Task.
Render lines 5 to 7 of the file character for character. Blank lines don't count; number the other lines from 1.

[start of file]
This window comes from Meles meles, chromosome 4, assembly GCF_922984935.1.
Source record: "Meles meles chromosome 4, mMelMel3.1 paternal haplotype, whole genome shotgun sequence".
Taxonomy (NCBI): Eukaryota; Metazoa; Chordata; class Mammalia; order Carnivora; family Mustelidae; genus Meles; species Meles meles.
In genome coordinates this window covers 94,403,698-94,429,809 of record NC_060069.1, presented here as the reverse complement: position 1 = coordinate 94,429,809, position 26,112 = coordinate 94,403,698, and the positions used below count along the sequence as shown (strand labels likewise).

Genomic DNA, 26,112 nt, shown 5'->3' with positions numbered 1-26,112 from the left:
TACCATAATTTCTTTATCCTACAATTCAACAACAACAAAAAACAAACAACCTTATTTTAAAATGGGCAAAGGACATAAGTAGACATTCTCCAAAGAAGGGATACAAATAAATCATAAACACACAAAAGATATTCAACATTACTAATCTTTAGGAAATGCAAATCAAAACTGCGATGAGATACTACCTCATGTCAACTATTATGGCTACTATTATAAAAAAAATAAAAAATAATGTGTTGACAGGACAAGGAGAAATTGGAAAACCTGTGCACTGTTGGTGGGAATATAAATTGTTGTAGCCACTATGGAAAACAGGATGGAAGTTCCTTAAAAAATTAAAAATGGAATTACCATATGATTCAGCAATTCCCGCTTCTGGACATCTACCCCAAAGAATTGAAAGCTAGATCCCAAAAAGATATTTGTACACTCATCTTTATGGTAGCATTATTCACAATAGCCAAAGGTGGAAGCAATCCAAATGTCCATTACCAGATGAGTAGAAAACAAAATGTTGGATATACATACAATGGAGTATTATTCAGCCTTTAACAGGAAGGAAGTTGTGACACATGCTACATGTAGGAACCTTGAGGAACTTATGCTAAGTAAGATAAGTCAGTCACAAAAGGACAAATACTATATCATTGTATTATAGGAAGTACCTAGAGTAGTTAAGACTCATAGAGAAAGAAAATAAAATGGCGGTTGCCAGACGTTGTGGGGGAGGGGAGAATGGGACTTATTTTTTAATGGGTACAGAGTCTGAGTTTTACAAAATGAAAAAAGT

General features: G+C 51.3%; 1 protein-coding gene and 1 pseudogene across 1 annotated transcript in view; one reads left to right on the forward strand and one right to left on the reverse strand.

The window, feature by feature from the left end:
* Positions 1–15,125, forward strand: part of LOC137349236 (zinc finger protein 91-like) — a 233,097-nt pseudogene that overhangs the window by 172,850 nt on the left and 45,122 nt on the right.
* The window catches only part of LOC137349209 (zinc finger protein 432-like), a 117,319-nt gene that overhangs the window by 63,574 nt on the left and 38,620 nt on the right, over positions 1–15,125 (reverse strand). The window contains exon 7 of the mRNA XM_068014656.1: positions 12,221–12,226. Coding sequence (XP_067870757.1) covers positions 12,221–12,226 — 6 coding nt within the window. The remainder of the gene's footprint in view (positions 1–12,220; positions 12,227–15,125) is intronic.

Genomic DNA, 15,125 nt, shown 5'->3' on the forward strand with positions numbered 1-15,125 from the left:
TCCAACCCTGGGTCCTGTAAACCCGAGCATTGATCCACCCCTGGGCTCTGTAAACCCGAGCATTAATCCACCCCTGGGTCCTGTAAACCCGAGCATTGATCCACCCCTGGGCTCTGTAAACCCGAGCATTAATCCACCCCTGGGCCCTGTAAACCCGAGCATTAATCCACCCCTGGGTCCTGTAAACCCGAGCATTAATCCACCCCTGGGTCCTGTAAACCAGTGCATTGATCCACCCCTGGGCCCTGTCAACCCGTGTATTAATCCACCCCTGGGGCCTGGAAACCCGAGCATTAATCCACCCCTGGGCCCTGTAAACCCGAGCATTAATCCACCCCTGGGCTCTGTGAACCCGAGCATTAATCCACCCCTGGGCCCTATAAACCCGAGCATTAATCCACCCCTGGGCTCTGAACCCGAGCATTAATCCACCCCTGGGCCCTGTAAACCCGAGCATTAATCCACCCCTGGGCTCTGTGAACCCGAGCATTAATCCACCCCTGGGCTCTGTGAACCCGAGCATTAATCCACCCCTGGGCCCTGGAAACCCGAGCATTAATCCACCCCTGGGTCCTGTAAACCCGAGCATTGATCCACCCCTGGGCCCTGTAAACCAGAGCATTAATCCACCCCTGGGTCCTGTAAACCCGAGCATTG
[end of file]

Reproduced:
Genomic DNA, 26,112 nt, shown 5'->3' with positions numbered 1-26,112 from the left:
TACCATAATTTCTTTATCCTACAATTCAACAACAACAAAAAACAAACAACCTTATTTTAAAATGGGCAAAGGACATAAGTAGACATTCTCCAAAGAAGGGATACAAATAAATCATAAACACACAAAAGATATTCAACATTACTAATCTTTAGGAAATGCAAATCAAAACTGCGATGAGATACTACCTCATGTCAACTATTATGGCTACTATTATAAAAAAAATAAAAAATAATGTGTTGACAGGACAAGGAGAAATTGGAAAACCTGTGCACTGTTGGTGGGAATATAAATTGTTGTAGCCACTATGGAAAACAGGATGGAAGTTCCTTAAAAAATTAAAAATGGAATTACCATATGATTCAGCAATTCCCGCTTCTGGACATCTACCCCAAAGAATTGAAAGCTAGATCCCAAAAAGATATTTGTACACTCATCTTTATGGTAGCATTATTCACAATAGCCAAAGGTGGAAGCAATCCAAATGTCCATTACCAGATGAGTAGAAAACAAAATGTTGGATATACATACAATGGAGTATTATTCAGCCTTTAACAGGAAGGAAGTTGTGACACATGCTACATGTAGGAACCTTGAGGAACTTATGCTAAGTAAGATAAGTCAGTCACAAAAGGACAAATACTATATCATTGTATTATAGGAAGTACCTAGAGTAGTTAAGACTCATAGAGAAAGAAAATAAAATGGCGGTTGCCAGACGTTGTGGGGGAGGGGAGAATGGGACTTATTTTTTAATGGGTACAGAGTCTGAGTTTTACAAAATGAAAAAAGT

General features: G+C 51.3%; 1 protein-coding gene and 1 pseudogene across 1 annotated transcript in view; one reads left to right on the forward strand and one right to left on the reverse strand.